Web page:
A: DXM works mostly with clients that try to drive customers to a brick-and-mortar location, so in these cases a direct response is a purchase. In digital marketing, you can follow someone to the point of filling out a form or clicking to a product page on a website, but for DXM it’s not enough because the only way to provide our clients with a real ROI is to track the prospect through to an actual purchase. Otherwise, the best you can provide is a prospective ROI. Of course, for long lead purchase cycles, such as real estate, we track leads and then follow them through to the point of purchase.
Q: Explain how DXM captures real ROI from direct response marketing.
A: Sure. It goes back to the targeted prospect file we build at the beginning. Prior to running the ad campaign, we determine how long it will run. At the end of the campaign, we collect the customer data from all purchases made during the life of the campaign and match it back to the prospect file to see if any purchases came from people on our prospect list who were exposed to the campaign. With this information you know exactly how much return you got from your marketing investment.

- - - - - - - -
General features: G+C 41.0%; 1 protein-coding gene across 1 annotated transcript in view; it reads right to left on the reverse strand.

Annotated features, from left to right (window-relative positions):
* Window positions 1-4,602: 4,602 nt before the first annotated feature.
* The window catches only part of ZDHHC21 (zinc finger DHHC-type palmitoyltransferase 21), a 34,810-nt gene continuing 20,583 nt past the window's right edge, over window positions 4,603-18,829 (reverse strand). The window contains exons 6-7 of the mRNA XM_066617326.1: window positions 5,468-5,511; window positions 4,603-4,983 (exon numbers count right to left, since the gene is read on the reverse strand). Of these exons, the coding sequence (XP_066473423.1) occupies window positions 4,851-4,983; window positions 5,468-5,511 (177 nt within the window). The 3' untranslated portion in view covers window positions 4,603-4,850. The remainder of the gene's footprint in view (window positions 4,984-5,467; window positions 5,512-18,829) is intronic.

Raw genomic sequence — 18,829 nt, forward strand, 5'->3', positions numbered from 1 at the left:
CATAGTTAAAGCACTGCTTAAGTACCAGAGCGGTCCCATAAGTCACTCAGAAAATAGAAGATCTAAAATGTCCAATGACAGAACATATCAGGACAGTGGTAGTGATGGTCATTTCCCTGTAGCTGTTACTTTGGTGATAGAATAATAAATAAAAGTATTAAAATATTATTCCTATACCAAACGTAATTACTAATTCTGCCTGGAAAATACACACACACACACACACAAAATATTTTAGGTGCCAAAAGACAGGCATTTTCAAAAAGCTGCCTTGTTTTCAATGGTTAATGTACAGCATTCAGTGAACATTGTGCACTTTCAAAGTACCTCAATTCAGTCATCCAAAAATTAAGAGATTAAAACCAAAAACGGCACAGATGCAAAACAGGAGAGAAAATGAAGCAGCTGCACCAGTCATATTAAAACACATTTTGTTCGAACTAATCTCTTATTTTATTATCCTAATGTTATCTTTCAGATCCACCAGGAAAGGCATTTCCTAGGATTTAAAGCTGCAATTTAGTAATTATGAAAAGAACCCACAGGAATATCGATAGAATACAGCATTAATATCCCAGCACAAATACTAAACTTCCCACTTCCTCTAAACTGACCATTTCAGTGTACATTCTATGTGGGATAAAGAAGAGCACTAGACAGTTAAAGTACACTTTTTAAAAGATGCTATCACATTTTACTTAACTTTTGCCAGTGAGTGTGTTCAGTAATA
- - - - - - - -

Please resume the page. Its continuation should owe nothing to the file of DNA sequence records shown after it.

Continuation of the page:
Q: Can’t anyone do this?
A: It would seem so right? But the key to unlocking real ROI is the way you build your prospect model file. DXM builds the prospect model file and then overlays software that tracks Device IDs. Tracking Device IDs connects a device, such as a smartphone or laptop, to a prospect model audience ensuring that you are reaching the ideal prospects and eliminating wasted ad spending.
Q: Is there magic to the number of methodologies incorporated into a direct marketing campaign?
A: Multimedia campaigns almost always work better than single medium but the mix you use depends entirely on the product that’s being sold, your goals, its typical purchase cycle, and the audience behavioral profile, among other things. For instance, we have an urgent care client whose goal is to acquire more customers for its individual facilities. Almost all of their purchases are made offline since you need to actually visit a doctor or NP when you’re sick. Also, because urgent care centers are quite common today, location is one of the top considerations when deciding where to go.
The customer acquisition campaign we managed for our client from last October through May of this year consisted of three methodologies: direct display, social media and direct mail. We chose these channels because a) they are measurable, and b) they support reaching the modeled prospect audience in three different channels. Although a prospect could respond to any single channel offer, our reach analysis typically shows less than a 20 percent overlap. (See chart.)